Consider fit and style, as well as fabric, when looking for clothes that allow you to move freely. A little spandex in a fabric is great, but more than 10 percent can be restricting. Try on your fitness wear before buying to ensure both proper fit and a style that doesn’t rub the wrong way. Watch for fabric that feels good to the touch, flat seams, and edges that won’t dig in or chafe when you’re in motion.

We can’t talk about comfortable workout gear without mentioning shoes and, for women, the right sports bra. Select properly fitted shoes that are designed for your activity — don’t use walking shoes for running, for example. Finding the right fit and supportive style is equally important for sports bras. See the sidebar for tips on sports bra shopping.

According to Keene, yoga capris and fairly form-fitting tops are popular looks, but she also sees people working out in their favorite tees and sweat pants.

Whatever clothes give you comfort and freedom of motion are great. But if rocking the latest active-wear styles helps you enjoy your workouts, that’s good, too. The current look also includes more florals, contrasting color blocks and shimmery fabrics that look like leather.

To keep up with what the fashion gurus have to say about clothes for workouts and beyond, check out fashion sites like the newly launched net-a-sporter.com.

Cindy Eggemeyer is the executive director of Edward Health & Fitness Centers, with locations in Naperville, on the campus of Edward Hospital, 801 S. Washington St., and in Woodridge, at 6600 S. Route 53. For more information, visit www.edward.org/fitness. Cindy can be reached at 630-646-7915 and ceggemeyer@edward.org.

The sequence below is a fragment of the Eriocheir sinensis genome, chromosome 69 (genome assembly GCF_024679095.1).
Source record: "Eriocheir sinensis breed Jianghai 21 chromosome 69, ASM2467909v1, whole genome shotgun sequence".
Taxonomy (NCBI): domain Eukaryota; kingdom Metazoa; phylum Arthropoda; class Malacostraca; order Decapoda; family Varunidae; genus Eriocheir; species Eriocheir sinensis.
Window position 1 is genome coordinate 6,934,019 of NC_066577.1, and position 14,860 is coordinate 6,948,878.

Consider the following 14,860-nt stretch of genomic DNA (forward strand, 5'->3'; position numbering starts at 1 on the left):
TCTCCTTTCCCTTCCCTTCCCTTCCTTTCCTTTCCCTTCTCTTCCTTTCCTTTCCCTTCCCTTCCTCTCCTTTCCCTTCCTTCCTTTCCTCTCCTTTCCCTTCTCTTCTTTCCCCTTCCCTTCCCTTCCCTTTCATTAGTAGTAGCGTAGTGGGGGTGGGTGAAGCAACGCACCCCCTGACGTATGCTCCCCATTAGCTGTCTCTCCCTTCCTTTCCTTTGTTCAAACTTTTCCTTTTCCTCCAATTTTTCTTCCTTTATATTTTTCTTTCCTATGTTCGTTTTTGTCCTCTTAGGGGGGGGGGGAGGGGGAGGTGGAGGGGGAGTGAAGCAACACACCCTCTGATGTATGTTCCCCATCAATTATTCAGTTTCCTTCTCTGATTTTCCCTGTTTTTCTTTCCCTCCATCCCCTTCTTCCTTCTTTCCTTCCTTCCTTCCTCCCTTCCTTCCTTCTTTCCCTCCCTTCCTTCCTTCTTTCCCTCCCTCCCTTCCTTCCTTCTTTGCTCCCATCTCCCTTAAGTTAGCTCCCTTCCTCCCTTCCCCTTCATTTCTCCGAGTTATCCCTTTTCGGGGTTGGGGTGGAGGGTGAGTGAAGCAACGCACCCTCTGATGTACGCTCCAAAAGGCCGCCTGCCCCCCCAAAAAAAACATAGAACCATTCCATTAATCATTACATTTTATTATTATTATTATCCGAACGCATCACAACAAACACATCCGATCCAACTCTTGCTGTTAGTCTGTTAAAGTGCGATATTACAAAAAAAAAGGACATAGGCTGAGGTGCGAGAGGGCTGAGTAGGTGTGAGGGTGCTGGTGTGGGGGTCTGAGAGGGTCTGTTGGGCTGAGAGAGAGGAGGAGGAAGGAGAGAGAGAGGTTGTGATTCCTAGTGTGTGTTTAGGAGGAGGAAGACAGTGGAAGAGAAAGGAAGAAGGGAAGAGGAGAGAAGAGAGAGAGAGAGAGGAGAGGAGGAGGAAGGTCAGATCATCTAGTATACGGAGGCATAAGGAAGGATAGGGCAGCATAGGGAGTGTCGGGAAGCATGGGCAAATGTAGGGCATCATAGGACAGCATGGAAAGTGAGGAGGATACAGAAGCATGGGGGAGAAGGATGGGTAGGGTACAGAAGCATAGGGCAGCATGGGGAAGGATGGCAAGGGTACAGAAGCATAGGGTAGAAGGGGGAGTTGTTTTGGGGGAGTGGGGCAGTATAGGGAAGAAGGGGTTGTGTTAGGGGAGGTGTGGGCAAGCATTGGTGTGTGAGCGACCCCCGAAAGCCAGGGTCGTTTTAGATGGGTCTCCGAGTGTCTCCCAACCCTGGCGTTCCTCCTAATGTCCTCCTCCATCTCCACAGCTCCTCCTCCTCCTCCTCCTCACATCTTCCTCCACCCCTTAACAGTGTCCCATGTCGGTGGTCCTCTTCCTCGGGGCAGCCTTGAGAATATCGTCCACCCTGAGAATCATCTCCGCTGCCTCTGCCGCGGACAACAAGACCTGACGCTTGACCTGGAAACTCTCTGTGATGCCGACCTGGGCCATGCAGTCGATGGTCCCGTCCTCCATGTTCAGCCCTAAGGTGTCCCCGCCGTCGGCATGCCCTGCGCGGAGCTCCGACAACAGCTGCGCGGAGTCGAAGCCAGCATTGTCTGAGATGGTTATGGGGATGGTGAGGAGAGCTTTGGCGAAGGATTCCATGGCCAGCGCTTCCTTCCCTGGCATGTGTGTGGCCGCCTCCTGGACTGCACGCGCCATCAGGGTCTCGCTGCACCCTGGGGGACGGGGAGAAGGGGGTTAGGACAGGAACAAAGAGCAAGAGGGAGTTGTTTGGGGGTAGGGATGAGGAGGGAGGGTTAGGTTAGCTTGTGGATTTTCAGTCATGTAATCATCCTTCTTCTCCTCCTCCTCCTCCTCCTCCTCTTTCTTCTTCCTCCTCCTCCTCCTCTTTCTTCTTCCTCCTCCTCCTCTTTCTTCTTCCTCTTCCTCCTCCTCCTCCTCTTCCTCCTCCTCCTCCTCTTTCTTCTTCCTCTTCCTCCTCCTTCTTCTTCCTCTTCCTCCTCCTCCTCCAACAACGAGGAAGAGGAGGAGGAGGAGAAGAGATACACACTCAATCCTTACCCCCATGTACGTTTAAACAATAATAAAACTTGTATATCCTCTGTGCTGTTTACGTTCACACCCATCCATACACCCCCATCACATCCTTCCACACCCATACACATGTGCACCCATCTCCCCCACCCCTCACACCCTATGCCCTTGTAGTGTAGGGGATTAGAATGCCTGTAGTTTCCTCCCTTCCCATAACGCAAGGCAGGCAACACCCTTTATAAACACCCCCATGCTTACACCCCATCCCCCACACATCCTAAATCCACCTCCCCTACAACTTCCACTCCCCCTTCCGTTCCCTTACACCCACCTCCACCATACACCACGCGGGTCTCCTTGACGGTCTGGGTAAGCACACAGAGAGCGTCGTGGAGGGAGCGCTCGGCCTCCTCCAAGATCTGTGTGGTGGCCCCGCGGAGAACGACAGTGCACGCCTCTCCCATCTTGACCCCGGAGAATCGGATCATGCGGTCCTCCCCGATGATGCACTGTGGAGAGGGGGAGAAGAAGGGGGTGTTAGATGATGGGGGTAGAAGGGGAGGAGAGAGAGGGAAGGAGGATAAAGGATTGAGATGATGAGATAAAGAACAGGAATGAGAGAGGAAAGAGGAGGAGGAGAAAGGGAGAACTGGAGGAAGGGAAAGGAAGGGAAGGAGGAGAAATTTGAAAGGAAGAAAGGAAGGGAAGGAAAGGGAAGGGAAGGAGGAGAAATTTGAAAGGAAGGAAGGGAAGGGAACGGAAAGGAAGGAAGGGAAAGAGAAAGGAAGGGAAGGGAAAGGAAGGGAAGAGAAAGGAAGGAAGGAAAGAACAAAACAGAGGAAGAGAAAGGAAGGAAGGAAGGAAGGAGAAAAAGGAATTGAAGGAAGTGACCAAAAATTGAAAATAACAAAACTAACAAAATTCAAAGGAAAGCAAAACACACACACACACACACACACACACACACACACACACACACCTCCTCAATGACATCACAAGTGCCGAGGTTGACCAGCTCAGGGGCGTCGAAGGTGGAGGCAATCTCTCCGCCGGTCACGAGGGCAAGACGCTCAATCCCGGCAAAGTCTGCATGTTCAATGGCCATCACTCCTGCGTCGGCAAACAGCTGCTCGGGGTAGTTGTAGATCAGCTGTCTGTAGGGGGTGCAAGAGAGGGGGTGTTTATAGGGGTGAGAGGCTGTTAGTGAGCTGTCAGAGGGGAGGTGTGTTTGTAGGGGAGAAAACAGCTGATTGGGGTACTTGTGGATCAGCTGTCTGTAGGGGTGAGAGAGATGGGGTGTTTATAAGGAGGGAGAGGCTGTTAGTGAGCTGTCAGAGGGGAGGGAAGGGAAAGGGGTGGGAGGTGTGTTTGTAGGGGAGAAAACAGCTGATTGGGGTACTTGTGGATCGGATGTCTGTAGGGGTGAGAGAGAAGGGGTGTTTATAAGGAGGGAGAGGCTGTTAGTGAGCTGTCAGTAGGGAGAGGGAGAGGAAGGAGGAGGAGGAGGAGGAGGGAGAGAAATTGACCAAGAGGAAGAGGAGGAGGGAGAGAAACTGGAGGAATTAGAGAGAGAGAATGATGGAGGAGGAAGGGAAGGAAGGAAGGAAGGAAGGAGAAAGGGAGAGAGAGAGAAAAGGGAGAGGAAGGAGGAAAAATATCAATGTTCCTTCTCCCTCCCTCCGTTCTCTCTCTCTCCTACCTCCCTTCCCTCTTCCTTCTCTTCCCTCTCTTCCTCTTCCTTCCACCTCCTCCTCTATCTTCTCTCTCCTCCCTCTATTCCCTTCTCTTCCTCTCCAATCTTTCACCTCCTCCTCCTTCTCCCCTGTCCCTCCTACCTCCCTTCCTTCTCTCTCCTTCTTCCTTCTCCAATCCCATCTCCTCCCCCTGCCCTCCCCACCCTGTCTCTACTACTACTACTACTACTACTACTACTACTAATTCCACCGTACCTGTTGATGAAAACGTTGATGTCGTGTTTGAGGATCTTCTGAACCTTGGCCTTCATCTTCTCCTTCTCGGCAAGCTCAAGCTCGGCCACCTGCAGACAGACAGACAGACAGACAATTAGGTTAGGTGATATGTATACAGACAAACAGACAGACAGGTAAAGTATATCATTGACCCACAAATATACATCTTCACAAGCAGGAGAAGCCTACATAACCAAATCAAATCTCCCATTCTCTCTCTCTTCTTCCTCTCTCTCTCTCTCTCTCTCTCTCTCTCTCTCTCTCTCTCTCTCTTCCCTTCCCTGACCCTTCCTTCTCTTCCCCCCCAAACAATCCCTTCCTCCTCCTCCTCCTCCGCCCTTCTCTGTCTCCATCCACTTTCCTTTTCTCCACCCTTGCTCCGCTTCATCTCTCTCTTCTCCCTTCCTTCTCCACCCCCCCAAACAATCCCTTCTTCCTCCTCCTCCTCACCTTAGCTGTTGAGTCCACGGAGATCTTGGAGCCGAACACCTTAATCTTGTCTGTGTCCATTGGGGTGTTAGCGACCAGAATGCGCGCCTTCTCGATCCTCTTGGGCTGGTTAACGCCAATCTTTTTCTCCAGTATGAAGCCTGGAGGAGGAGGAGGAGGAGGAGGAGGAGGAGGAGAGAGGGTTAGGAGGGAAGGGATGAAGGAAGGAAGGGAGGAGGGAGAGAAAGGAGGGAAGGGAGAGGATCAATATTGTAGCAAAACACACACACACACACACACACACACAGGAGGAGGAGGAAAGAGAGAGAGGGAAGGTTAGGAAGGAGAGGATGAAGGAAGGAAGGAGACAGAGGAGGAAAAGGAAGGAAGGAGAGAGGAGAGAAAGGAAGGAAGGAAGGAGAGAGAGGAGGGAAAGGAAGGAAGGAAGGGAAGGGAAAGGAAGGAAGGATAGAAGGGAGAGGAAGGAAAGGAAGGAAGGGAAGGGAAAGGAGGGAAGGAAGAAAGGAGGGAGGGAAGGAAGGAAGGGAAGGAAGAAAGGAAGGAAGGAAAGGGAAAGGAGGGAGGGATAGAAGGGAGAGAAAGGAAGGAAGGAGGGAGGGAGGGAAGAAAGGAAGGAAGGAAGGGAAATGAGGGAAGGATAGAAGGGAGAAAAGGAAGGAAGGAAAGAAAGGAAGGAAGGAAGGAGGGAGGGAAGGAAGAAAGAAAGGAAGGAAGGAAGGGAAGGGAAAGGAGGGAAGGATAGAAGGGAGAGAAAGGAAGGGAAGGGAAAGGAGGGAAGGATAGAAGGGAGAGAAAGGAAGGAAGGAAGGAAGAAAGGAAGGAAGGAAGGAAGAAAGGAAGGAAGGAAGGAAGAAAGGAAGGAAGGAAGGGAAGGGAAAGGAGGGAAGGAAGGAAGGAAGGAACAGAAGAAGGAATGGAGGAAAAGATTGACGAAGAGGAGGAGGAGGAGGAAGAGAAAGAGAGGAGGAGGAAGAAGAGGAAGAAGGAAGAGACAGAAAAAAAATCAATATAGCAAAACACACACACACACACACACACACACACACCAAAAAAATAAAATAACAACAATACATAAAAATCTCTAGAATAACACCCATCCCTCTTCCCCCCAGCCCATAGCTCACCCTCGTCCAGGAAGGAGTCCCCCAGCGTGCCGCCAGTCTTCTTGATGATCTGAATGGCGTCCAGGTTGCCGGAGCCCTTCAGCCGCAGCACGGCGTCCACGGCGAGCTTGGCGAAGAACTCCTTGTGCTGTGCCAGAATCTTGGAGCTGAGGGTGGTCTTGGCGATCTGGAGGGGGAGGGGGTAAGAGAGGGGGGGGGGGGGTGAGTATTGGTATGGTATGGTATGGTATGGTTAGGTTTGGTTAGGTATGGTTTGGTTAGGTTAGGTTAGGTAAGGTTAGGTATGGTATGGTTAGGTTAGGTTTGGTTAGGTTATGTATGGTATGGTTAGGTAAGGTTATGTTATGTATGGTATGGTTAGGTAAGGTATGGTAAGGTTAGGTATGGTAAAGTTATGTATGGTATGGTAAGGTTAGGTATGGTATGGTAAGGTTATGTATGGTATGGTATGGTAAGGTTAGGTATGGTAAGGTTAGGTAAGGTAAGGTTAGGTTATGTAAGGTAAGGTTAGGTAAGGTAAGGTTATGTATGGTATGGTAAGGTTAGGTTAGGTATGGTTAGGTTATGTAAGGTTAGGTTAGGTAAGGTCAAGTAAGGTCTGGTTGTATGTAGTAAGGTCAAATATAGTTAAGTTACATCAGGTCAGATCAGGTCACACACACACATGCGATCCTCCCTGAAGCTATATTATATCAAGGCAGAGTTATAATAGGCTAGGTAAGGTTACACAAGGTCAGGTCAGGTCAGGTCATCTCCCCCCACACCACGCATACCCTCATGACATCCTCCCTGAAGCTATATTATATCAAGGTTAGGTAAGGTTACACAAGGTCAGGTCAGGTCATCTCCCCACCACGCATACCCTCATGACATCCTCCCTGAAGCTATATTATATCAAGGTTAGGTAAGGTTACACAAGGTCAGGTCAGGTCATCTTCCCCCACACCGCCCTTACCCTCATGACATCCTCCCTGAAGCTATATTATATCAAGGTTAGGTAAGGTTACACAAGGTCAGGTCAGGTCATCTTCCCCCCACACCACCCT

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Tips for better bra

Without a supportive bra, regular activities like running can cause a woman to develop breast discomfort and even damage to the ligaments that hold up the breasts. This lack of support might also contribute to tension and strain in the upper back and neck. Here are five things to consider when shopping for the right sports bra to avoid these problems:

1. Think impact. Look for the label on a sports bra indicating it’s for low-impact, medium-impact or high-impact activities. Most women should never wear a low-impact sports bra that’s right for walking or yoga for a high-impact activity such as running or aerobics.

2. Divide and conquer. If you’re a woman with an A- or B-sized cup, you might get away with a compression sports bra, especially if it has a racer-back style for added support. Compression bras are those that restrict the breasts by pressing them against the chest wall. But for optimal protection and support — essential for women with a cup size of C or larger — the encapsulation style is the way to go. That means each breast is supported by a separate cup.

3. The other secrets of support. For optimal support, straps should be wide with minimal stretch and adjustable. But the workhorse of support is the band at the bottom of the bra, especially if it’s wide. The most supportive sports bras often feature extra layers and side panels.

4. Stay cool. Moisture-wicking fabric can help keep you cool and avoid chafing.

5. Get fit. Your sports bra size may be different from your regular bras, so try on several sizes before buying. See how the bra feels in motion by waving your arms around or jogging in place. If the fit is right, you should be able to slide two fingers under the strap. And no, it’s not normal to feel like your breathing is restricted when you’re wearing a sports bra! That means it’s too tight. When in doubt, consult a bra-fitting expert in a specialty shop or department store.